Join "Maronites of the Whole World" on Facebook.





Pope names six new cardinals with global flavor

By the CNN Wire Staff
November 24, 2012 -- Updated 1843 GMT (0243 HKT)
(Retrieved from CNN on November 25, 2012)
Rome (CNN) -- Pope Benedict XVI appointed six new cardinals in a special ceremony at St. Peter's Basilica on Saturday, all of them from countries outside Europe. One of those elevated to the College of Cardinals was American Archbishop James M. Harvey, who currently serves as prefect of the papal household, according to Vatican Radio. The others were Bechara Boutros Rai, a Maronite patriarch from Lebanon; Baselios Cleemis Thottunkal, an Indian archbishop and head of the Syro-Malankara Church; Archbishop John Olorunfemi Onaiyekan of Abuja, Nigeria; Archbishop Ruben Salazar Gomez of Bogota, Colombia; and Archbishop Luis Antonio Tagle of Manila, Philippines. During the ceremony each received the traditional red hat, or "biretta," gold ring and a document with the name of the cardinal's titular church in Rome. The red of the cardinals' hats is viewed as symbolic of the ultimate sacrifice they would make if required, that is, shedding their blood for their faith. The pontiff's address focused on the diversity of the church and how it belongs to all the world's peoples, according to Vatican Radio. "What makes the Church Catholic is the fact that Christ in his saving mission embraces all humanity," he is quoted as saying. "Situated within the context and the perspective of the Church's unity and universality is the College of Cardinals: it presents a variety of faces, because it expresses the face of the universal Church." The College of Cardinals was established in 1150. Its main role is to advise the pope and pick his successor. The new cardinals are all reportedly younger than 80, meaning they could play a role in picking the next pope. Once a cardinal reaches 80, he is no longer able to participate in the election of the pope or enter the secret conclave where cardinals gather when the time comes to select the next pope, typically upon the prior pope's death. The pope appointed another 22 cardinals in February. Of those, a majority were European, with a handful from further afield. They included New York Archbishop Timothy Dolan, Baltimore Archbishop Edwin F. O'Brien and Toronto Archbishop Thomas Collins, as well as the Bishop of Hong Kong, John Tong Hon, and Major Archbishop George Alencherry from India.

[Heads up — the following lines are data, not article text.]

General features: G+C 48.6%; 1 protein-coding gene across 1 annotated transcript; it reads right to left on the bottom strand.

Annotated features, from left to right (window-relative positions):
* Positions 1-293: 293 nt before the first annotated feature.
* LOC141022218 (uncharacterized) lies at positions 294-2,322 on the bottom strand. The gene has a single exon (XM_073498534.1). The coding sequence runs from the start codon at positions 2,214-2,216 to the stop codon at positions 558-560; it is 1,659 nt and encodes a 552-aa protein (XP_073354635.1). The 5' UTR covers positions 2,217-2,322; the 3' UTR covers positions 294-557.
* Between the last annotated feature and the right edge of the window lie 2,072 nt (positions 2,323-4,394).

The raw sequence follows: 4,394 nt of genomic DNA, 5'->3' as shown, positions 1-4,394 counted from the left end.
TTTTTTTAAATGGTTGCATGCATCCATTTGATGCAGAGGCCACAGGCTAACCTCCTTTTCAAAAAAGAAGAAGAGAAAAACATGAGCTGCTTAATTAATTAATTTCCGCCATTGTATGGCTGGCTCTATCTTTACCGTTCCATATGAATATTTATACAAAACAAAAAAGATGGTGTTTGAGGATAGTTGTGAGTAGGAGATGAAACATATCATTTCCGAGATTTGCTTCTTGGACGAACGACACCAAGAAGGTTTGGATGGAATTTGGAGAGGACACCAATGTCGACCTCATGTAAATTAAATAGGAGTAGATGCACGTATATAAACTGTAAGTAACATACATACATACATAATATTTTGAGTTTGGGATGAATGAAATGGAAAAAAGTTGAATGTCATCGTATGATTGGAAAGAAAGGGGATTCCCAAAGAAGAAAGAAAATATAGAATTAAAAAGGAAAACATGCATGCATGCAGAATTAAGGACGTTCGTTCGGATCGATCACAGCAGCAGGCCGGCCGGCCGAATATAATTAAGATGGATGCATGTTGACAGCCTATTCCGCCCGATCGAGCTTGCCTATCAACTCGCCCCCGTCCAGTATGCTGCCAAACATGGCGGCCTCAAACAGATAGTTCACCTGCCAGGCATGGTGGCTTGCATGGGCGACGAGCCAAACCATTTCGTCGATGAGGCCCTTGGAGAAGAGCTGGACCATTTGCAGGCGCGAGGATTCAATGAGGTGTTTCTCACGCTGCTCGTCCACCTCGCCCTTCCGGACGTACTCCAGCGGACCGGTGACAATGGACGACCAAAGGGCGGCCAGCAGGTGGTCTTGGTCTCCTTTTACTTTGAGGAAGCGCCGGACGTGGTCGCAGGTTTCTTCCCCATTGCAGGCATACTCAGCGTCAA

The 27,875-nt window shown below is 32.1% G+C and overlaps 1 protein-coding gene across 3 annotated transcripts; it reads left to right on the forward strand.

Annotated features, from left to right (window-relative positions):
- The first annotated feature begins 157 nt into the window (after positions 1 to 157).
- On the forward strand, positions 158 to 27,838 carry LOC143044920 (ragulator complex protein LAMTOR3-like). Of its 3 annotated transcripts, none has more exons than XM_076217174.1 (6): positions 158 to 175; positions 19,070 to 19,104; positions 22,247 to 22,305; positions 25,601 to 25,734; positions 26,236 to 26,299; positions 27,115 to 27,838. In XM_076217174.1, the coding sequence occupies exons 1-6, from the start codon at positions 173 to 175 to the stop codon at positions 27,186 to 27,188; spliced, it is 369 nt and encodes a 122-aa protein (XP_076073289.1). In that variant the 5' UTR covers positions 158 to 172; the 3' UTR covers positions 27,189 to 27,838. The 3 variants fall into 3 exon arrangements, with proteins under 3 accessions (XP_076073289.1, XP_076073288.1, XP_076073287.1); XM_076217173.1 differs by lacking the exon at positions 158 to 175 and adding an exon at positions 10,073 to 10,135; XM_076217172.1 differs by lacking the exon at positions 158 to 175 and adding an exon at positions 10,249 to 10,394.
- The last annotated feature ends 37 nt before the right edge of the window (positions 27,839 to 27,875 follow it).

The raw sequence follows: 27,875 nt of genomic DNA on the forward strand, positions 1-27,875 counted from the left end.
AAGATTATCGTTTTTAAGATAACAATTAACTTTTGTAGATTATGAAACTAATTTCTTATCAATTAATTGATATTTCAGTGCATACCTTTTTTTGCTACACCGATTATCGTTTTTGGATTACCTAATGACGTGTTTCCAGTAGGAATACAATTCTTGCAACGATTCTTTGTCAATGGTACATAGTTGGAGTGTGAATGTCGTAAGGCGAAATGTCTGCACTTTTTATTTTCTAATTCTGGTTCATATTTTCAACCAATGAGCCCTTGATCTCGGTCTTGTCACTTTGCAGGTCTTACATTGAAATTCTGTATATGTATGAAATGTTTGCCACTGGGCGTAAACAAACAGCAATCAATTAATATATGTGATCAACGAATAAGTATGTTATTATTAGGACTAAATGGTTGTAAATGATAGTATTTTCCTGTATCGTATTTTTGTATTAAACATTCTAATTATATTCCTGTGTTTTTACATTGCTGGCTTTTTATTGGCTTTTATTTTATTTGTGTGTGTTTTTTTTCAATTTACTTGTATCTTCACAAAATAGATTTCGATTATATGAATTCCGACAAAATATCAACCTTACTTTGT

Pope elevates Rai and 5 other cardinals

November 24, 2012 10:21 AM (Last updated: November 24, 2012 12:52 PM)By Nicole Winfield

(Retrieved from the Daily Star on 25 November 2012)

Lebanon's Beshara Boutros al-Rai (L) is greeted by US cardinal Bernard Francis Law upon arrival for a ceremony where the pontif will appoint him as one of the six new cardinals on November 24, 2012 at St Peter's basilica at the Vatican. AFP PHOTO / VINCENZO PINTO



VATICAN CITY: Lebanon’s Beshara Rai is among six new cardinals who joined the elite club of churchmen who will elect the next pope Saturday, bringing a more geographically diverse mix into the European-dominated College of Cardinals.

Pope Benedict XVI presided over the ceremony Saturday in St. Peter's Basilica to formally elevate the six men, who hail from Colombia, India, Nigeria, the Philippines and the United States as well as Lebanon. As Benedict read each name aloud in Latin, applause and cheers erupted from the pews.

In explaining his choices for this "little consistory," Benedict said he was essentially completing his last cardinal-making ceremony held in February, when he elevated 22 cardinals, the vast majority of them European archbishops and Vatican bureaucrats.

The six new cardinals "show that the church is the church of all peoples and speaks in all languages," Benedict said last month. "It's not the church of one continent, but a universal church."

That said, the College of Cardinals remains heavily European even with the new additions: Of the 120 cardinals under age 80 and thus eligible to vote in a conclave to elect a new pope, more than half - 62 - are European. Critics have complained that the College of Cardinals no longer represents the church, since Catholicism is growing in Asia and Africa but is in crisis in much of Europe.